2/17/09 – hitch

2/17/09

            Yes, I took a day off. Bit of a rough one, it was. Not in the day, but more the night. Things always seem blackest at night. But back I am, and with an interesting thought foraged from the notes written about The Mailman during dinner. I was considering the introduction of a character in the screenplay. Every little thing tells the audience something about the character and thus I don’t want to waste time with things that have no meaning, such as waking up. My original idea was for Jack and Mr. Penant to wake up and get going with their day. But what does yawning and climbing out of bed tell the audience? Nothing! It gives me no new information about the character, about who this guy is. I’m meeting him for the first time: what I see needs to give information, not just be filler. True, getting out of bed can give character information, but only if you do it right. If the character (I would never do this) woke up in a messy room and bed with a girl he didn’t know, then looked at the clock and dashed off to work because he was late, you would know exactly the kind of guy he is: womanizer, handsome and dashing (he’s able to get the girl in the first place), and he has doesn’t respect authority. Thus he’s the cool rebel kind of guy who’s too cool for school. Example: Achilles in Wolfgang Peterson’s Troy.

            Make sense? Every little thing needs to give information, especially in film, due to the limited time. I can’t waste time showing stuff that doesn’t tell me anything new because every minute costs money. Things don’t cost quite as much with prose, but the principal is still the same. With this in mind, I’m going to continue the story of the Sailor.

            So, the word: hitch. (? –  “Any obstruction that impedes or is burdensome.”)

 

            The keel of the boat slid gravelly onto the shore and lurched to a gentle stop. He watched as the figure, still obscured by the fog, came to a stop  three fathoms away and waited, cloaked and silent.

            The waves lapped at the shore. The gulls seemed to have faded into the mist. Clouds obscured the sun, and he felt rain on the edge of the air. He waited, his hands gripping the sides of the boat, the bundle resting on the seat before him. He could feel it burning, yearning to go into the mist, but he waited and revealed it not.

            Then with slow, soft steps the figure moved forward and emerged from the fog like a ghost. Hooded, with the cloak drawn in close, it was not until the figure stood three feet off the bow that he could make out a face. Light hair floated softly in the breeze, the strands wafting across a soft, female face. She stood tall and erect, with piercing, cold eyes and tight mouth. There was rock in this woman, sharp and damaged to a point; harshly tempting, yet terrifyingly powerful. He wondered how many men had quailed before her gaze, for as she stood silent in the fog and bore down on his with those gray, luminous eyes, he too felt his heart bend within him.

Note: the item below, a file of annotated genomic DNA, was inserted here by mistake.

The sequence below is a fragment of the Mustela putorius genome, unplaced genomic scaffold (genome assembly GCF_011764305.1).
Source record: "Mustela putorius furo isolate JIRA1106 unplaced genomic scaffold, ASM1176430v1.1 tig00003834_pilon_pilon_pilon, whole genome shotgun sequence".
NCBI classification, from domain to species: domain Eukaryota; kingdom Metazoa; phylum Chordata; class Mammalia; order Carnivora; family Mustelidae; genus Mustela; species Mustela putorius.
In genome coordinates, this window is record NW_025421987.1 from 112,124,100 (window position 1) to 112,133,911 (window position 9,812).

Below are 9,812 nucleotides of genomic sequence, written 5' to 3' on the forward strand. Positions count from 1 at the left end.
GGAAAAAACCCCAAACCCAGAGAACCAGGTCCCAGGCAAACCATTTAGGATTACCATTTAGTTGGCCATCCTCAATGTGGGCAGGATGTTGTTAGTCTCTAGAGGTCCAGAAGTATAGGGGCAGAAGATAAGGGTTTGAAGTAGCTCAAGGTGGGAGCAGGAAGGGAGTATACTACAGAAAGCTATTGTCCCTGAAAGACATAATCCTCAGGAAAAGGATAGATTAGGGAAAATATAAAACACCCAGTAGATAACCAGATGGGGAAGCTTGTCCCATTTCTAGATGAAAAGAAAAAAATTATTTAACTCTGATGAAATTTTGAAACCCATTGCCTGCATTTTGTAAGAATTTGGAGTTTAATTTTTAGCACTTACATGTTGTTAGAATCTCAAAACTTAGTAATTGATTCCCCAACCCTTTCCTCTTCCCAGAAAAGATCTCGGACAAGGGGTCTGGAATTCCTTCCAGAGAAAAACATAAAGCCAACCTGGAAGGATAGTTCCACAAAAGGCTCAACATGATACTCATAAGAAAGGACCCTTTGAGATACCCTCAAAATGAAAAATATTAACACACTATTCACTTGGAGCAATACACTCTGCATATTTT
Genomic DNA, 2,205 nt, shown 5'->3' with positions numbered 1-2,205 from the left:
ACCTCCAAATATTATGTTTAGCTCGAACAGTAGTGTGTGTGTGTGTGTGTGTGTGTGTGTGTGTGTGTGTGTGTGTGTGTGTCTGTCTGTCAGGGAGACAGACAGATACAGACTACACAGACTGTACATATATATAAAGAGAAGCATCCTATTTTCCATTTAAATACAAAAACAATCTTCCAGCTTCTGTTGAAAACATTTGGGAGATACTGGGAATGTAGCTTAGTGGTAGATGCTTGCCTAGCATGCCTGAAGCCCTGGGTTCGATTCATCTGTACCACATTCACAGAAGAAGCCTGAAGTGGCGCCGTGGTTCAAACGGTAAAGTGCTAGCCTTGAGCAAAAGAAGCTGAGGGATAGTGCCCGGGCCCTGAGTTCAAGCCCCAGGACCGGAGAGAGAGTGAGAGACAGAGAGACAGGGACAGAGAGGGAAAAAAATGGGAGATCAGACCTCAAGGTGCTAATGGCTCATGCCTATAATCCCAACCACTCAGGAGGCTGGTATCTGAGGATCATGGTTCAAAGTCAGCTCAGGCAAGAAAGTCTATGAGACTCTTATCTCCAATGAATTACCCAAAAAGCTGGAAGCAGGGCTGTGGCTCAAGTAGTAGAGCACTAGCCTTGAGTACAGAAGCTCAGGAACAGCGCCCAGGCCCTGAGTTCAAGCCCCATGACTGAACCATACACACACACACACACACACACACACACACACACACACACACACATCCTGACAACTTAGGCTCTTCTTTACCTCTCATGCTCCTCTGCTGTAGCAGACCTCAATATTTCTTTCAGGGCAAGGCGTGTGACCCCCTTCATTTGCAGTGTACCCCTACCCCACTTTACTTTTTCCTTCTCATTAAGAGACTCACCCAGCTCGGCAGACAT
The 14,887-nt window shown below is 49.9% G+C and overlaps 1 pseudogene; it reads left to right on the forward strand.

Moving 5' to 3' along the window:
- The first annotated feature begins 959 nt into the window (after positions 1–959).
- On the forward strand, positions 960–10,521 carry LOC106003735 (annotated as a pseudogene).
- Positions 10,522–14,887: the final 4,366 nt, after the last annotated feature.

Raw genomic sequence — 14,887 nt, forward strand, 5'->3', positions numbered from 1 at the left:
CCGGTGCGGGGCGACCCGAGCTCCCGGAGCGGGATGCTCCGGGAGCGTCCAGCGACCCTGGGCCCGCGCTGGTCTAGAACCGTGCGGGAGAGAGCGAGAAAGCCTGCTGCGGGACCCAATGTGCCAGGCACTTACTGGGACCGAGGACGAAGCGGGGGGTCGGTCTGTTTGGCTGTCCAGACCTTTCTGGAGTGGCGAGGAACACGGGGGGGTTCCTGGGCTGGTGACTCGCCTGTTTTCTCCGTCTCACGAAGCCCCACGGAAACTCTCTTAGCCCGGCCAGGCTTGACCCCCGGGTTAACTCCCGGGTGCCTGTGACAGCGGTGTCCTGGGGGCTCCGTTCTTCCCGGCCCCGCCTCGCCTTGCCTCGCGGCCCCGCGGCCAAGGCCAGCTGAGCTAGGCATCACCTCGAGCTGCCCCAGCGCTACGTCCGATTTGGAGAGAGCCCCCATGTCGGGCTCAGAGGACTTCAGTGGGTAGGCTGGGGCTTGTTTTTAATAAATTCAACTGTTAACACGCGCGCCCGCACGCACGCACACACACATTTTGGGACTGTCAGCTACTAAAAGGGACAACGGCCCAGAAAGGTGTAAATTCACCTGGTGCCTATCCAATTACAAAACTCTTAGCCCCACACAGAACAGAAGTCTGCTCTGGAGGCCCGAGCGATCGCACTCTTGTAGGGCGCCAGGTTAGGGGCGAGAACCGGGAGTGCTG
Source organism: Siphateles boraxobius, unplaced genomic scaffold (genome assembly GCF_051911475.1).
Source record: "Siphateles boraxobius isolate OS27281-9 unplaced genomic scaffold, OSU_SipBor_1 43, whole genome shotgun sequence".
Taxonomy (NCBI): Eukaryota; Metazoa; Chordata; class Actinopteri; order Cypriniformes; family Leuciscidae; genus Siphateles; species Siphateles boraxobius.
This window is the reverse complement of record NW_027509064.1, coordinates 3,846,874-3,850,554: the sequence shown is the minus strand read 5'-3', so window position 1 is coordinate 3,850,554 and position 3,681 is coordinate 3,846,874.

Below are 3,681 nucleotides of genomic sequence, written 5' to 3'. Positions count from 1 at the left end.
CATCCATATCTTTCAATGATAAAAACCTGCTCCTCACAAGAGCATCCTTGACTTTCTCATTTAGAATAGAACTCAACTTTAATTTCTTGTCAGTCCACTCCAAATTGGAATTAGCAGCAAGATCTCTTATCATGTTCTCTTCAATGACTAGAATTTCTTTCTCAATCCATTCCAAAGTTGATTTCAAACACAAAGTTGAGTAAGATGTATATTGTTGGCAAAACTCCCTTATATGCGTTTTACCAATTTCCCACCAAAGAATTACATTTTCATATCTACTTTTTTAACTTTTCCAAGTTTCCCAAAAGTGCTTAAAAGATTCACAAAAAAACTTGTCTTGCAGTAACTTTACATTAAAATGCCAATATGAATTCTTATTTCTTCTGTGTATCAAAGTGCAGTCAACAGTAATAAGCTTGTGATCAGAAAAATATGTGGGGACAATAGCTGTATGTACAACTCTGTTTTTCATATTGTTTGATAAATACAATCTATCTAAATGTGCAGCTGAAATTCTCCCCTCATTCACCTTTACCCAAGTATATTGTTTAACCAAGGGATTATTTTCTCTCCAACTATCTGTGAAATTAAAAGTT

By compulsion he reached to the bench in front of him and gathered up the bundle in his hands. It felt weighty and thick, the rope coarse beneath his fingers, and he felt ashamed of how he had wrapped it. The leather seemed to reek now of tanning and animal, but it was too late; before him stood the one to whom he must deliver it, and no hitch could forestall the delivery.

            Two steely hands came forth from her cloak. The fog swirled about her thin fingers, and with nary a sound she took the bundle from him and turned back to the east. For the narrowest of moments their flesh was in contact, and he felt ice flow down his arm and seize his heart. It was thus with unmoving body that he watched her float away toward the dim forest and as in a dream he watched her ascend the mossy staircase and disappear midst a swirl of mist into the obscurity of the woods.

           

            Meh. Kind of fun. It was a big struggle to decide whether the figure would be a man or woman. It would be more fun to describe and have it be a woman, but I already did that with imprison, so I felt the urge to do something different. But, with the Sailor being so drawn to the shore and compelled to come, tempted is really the word, then it had to be a woman. I did not, however, expect her to be steely and cold. But when you write a line like piercing, cold eyes you can’t exactly make her a warm, delightful angle. But ah, so is the way of writing!

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